By Kelly April Tyrrell, UW-Madison University Communications
Social media has erased many of the boundaries between leaders and the people they represent, between experts and the lay public, between scientists and nonscientists. It has enabled people to communicate directly and interact in unprecedented ways.
At the University of Wisconsin–Madison, a survey of 372 scientists engaged in biological or physical science research shows that scientists are increasingly using social media to communicate with nonscientific audiences.
Nearly 75 percent of the scientists surveyed at UW–Madison between April and June 2016 believe that nonscientists add valuable perspective to discussions about scientific research, which came as a surprise to Dominique Brossard, professor and a leader of the group that administered the survey, the Science, Media and the Public research group (SCIMEP) in the UW–Madison Department of Life Sciences Communication. A report from the survey is published on the SCIMEP website.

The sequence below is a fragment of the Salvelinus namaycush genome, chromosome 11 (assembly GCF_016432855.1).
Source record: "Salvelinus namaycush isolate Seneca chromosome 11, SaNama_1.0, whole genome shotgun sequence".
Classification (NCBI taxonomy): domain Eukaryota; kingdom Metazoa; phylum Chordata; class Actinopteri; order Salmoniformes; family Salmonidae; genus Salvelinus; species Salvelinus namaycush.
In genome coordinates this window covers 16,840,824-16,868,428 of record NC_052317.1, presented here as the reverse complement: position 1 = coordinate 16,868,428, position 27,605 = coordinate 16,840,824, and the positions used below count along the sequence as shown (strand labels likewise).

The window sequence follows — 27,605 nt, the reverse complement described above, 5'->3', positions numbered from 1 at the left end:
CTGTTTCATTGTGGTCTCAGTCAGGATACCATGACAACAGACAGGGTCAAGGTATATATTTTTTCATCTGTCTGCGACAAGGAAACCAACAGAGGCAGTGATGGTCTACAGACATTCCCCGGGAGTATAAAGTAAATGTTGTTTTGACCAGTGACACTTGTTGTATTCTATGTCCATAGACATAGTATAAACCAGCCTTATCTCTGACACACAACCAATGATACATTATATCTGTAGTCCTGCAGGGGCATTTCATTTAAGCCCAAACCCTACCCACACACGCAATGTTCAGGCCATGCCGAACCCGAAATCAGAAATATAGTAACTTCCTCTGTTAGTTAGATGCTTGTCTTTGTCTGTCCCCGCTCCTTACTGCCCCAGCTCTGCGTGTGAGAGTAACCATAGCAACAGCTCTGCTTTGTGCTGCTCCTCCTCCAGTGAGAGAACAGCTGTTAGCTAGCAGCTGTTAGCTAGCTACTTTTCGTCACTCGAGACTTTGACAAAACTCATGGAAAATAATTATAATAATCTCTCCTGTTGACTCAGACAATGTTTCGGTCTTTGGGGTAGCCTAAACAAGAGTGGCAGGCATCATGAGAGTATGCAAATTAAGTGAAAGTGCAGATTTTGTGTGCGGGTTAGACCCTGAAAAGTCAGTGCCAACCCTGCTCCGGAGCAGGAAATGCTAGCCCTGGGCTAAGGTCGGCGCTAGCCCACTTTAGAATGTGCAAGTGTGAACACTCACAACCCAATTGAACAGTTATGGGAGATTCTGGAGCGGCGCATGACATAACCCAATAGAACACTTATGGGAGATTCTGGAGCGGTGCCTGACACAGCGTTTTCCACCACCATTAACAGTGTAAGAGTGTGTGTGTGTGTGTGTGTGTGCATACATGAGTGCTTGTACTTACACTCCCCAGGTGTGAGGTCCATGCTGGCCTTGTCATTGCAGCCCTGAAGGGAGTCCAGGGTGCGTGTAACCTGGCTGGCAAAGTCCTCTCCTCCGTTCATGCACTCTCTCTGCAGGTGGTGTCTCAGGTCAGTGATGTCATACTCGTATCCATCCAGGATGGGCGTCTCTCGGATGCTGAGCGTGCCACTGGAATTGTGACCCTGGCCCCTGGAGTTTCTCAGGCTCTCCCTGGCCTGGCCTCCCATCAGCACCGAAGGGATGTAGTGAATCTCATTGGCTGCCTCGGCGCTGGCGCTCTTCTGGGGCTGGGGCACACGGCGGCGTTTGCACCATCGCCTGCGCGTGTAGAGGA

“Scientists think lay audiences have something important to say,” says Brossard. “It really reflects the reality of complex science today, where often there are ethical dimensions to consider.”
At the same time, the SCIMEP team found scientists at UW–Madison are also using social media more often to communicate with their peers.
“The norms are changing,” says Brossard. “UW–Madison is representing this quite well.”
Indeed, a non-UW–Madison study published in October in the journal PLOS One shows that scientists from a variety of disciplines around the world report that while they have not widely adopted social media, they believe there are numerous advantages to using it in their work.